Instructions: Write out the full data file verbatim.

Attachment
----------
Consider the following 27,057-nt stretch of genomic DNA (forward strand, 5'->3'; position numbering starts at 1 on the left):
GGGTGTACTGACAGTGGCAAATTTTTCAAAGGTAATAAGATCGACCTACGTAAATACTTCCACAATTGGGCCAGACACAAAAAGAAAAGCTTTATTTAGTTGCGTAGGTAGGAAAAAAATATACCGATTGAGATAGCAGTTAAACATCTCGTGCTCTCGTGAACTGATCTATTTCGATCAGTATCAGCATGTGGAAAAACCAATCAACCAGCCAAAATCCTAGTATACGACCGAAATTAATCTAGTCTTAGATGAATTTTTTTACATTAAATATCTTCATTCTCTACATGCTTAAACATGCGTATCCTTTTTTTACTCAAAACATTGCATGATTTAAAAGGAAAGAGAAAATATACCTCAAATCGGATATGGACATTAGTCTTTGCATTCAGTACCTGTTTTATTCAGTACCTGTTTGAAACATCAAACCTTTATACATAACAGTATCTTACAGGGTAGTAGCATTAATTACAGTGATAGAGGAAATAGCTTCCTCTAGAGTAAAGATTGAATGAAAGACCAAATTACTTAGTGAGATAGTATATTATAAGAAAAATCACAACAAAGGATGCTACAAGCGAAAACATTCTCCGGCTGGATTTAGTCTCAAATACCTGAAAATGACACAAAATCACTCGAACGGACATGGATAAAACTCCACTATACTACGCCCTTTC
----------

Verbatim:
Consider the following 27,057-nt stretch of genomic DNA (forward strand, 5'->3'; position numbering starts at 1 on the left):
GGGTGTACTGACAGTGGCAAATTTTTCAAAGGTAATAAGATCGACCTACGTAAATACTTCCACAATTGGGCCAGACACAAAAAGAAAAGCTTTATTTAGTTGCGTAGGTAGGAAAAAAATATACCGATTGAGATAGCAGTTAAACATCTCGTGCTCTCGTGAACTGATCTATTTCGATCAGTATCAGCATGTGGAAAAACCAATCAACCAGCCAAAATCCTAGTATACGACCGAAATTAATCTAGTCTTAGATGAATTTTTTTACATTAAATATCTTCATTCTCTACATGCTTAAACATGCGTATCCTTTTTTTACTCAAAACATTGCATGATTTAAAAGGAAAGAGAAAATATACCTCAAATCGGATATGGACATTAGTCTTTGCATTCAGTACCTGTTTTATTCAGTACCTGTTTGAAACATCAAACCTTTATACATAACAGTATCTTACAGGGTAGTAGCATTAATTACAGTGATAGAGGAAATAGCTTCCTCTAGAGTAAAGATTGAATGAAAGACCAAATTACTTAGTGAGATAGTATATTATAAGAAAAATCACAACAAAGGATGCTACAAGCGAAAACATTCTCCGGCTGGATTTAGTCTCAAATACCTGAAAATGACACAAAATCACTCGAACGGACATGGATAAAACTCCACTATACTACGCCCTTTC